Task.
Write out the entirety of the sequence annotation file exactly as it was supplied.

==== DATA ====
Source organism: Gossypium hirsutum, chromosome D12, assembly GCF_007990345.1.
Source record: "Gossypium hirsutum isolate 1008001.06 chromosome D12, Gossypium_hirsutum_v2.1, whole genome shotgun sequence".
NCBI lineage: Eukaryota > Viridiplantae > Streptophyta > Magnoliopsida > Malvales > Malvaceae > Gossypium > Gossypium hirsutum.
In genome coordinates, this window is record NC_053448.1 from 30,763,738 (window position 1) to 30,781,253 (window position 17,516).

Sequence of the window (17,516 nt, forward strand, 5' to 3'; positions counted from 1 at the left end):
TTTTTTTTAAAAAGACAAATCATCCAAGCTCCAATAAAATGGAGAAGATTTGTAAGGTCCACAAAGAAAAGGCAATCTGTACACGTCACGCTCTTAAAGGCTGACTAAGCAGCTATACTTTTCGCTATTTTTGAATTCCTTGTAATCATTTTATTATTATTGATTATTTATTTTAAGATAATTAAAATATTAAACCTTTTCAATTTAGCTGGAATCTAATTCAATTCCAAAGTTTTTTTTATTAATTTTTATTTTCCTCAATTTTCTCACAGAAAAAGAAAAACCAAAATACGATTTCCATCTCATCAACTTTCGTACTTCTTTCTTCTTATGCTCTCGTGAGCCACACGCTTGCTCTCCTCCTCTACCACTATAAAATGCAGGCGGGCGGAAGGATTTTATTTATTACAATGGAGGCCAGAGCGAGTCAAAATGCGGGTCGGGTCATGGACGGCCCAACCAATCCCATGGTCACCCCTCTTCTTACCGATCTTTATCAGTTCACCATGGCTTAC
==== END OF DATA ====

Source organism: Gossypium hirsutum, chromosome D12, assembly GCF_007990345.1.
Source record: "Gossypium hirsutum isolate 1008001.06 chromosome D12, Gossypium_hirsutum_v2.1, whole genome shotgun sequence".
NCBI lineage: Eukaryota > Viridiplantae > Streptophyta > Magnoliopsida > Malvales > Malvaceae > Gossypium > Gossypium hirsutum.
In genome coordinates, this window is record NC_053448.1 from 30,763,738 (window position 1) to 30,781,253 (window position 17,516).

Sequence of the window (17,516 nt, forward strand, 5' to 3'; positions counted from 1 at the left end):
TTTTTTTTAAAAAGACAAATCATCCAAGCTCCAATAAAATGGAGAAGATTTGTAAGGTCCACAAAGAAAAGGCAATCTGTACACGTCACGCTCTTAAAGGCTGACTAAGCAGCTATACTTTTCGCTATTTTTGAATTCCTTGTAATCATTTTATTATTATTGATTATTTATTTTAAGATAATTAAAATATTAAACCTTTTCAATTTAGCTGGAATCTAATTCAATTCCAAAGTTTTTTTTATTAATTTTTATTTTCCTCAATTTTCTCACAGAAAAAGAAAAACCAAAATACGATTTCCATCTCATCAACTTTCGTACTTCTTTCTTCTTATGCTCTCGTGAGCCACACGCTTGCTCTCCTCCTCTACCACTATAAAATGCAGGCGGGCGGAAGGATTTTATTTATTACAATGGAGGCCAGAGCGAGTCAAAATGCGGGTCGGGTCATGGACGGCCCAACCAATCCCATGGTCACCCCTCTTCTTACCGATCTTTATCAGTTCACCATGGCTTAC